We’re right around the corner from another Oscar night, and aside from the current boycott controversy—about Hollywood’s lack of diversity and its failure to recognize the minority filmmakers and actors who should be nominated—one thing that usually has people talking the Monday morning after (besides the sometimes curious fashion choices) are the upsets and surprises.
Without fail, every year, there are winners who come out of left field, surprising nominations, and the occasional unscripted moment when somebody’s brain shuts down as they hoist that Oscar statuette. And with that in mind, we here at Film Slate Magazine thought we should recognize the top ten surprises in Oscar history
10. 2003 – Adrien Brody wins Best Actor for his performance in “The Pianist.” In a field of Oscar heavyweights, Brody was decidedly the underdog. How’s this for competition? Each of the four actors Brody was nominated alongside had already won Oscars: Nicolas Cage (Best Actor, “Leaving Las Vegas”); Daniel Day-Lewis (Best Actor, “My Left Foot,” and would go on to win two more); Michael Caine (Best Supporting Actor in “Hannah and Her Sisters” and Best Actor for “Cider House Rules”); and Jack Nicholson (Best Actor for “One Flew Over the Cuckoo’s Nest,” “Terms of Endearment,” and “As Good as it Gets”). Brody not only shocked the world by winning (Remember Nicholson’s look during the announcement?), he shocked Halle Berry with that kiss.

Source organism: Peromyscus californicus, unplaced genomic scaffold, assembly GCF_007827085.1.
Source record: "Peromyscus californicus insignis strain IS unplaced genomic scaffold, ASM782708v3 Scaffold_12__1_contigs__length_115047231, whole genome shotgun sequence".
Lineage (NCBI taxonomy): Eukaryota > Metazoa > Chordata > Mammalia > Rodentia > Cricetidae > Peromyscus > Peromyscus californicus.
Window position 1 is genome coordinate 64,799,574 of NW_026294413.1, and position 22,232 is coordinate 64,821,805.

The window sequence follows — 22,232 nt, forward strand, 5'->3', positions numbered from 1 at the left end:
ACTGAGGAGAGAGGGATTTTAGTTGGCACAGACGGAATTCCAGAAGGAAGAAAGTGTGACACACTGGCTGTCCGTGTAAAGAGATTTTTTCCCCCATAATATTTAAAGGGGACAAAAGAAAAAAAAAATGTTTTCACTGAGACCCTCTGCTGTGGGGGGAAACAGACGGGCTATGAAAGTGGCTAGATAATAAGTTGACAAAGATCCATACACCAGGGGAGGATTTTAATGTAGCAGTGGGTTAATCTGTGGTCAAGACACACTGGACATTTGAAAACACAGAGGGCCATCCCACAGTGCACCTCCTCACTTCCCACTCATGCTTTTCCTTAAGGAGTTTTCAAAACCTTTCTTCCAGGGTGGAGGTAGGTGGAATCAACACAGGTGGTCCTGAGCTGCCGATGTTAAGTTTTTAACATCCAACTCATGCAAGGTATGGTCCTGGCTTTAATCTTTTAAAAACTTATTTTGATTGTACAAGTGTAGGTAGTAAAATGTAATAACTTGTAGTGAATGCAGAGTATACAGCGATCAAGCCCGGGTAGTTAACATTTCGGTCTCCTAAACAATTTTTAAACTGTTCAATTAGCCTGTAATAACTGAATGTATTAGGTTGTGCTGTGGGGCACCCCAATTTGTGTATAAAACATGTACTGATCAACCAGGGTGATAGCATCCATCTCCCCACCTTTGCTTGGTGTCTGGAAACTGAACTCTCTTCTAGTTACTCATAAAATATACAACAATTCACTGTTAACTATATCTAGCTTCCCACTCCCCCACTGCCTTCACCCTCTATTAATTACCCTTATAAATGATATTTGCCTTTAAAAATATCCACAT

9. 1956 – Ernest Borgnine winning Best Actor over Frank Sinatra. Okay, which one sounds like the Oscar winning scenario to you? Portly butcher finds love despite his awkwardness and shyness around women (Borgnine in “Marty”), or former heroin-addicted degenerate wrestles with his demons and his relationship with his wife while his past gambling associations drag him down (Sinatra in “The Man with the Golden Arm”)? Apparently the Academy fell in love with the portly butcher (or just disliked Sinatra that much, it’s probably a toss-up), because “Marty” also won three other Oscars: Best Picture, Best Director (Delbert Mann), and Best Screenplay (Paddy Chayefsky). While Borgnine was solid, Sinatra was sublime.
8. 1993 – Marisa Tomei wins Best Supporting Actress for “My Cousin Vinny.” In the more than 20 years since her win, Tomei has been nominated for two more Oscars, and probably should have won for “The Wrestler.” But she had a couple of things going against her with “My Cousin Vinny.” First of all, the Academy doesn’t really know what to do with comedies, especially those of the small and quirky variety. And secondly, Tomei was a virtual unknown at the time, and up against several well-respected candidates in movies that seemed more Oscar’s speed (it was a good year for stuffiness: “Howards End” and “Enchanted April” come to mind).
7. 2006 – “Crash” wins Best Picture over “Brokeback Mountain.” “Crash” is a good movie, if a bit convoluted. And it did win two more Oscars: Best Screenplay (Paul Haggis and Robert Moresco) and Best Editing. But it was hard not to escape “Brokeback Mountain” in 2005, and most people were definitely expecting this daring movie and its take on a forbidden relationship between two cowboys to take home the Oscar gold.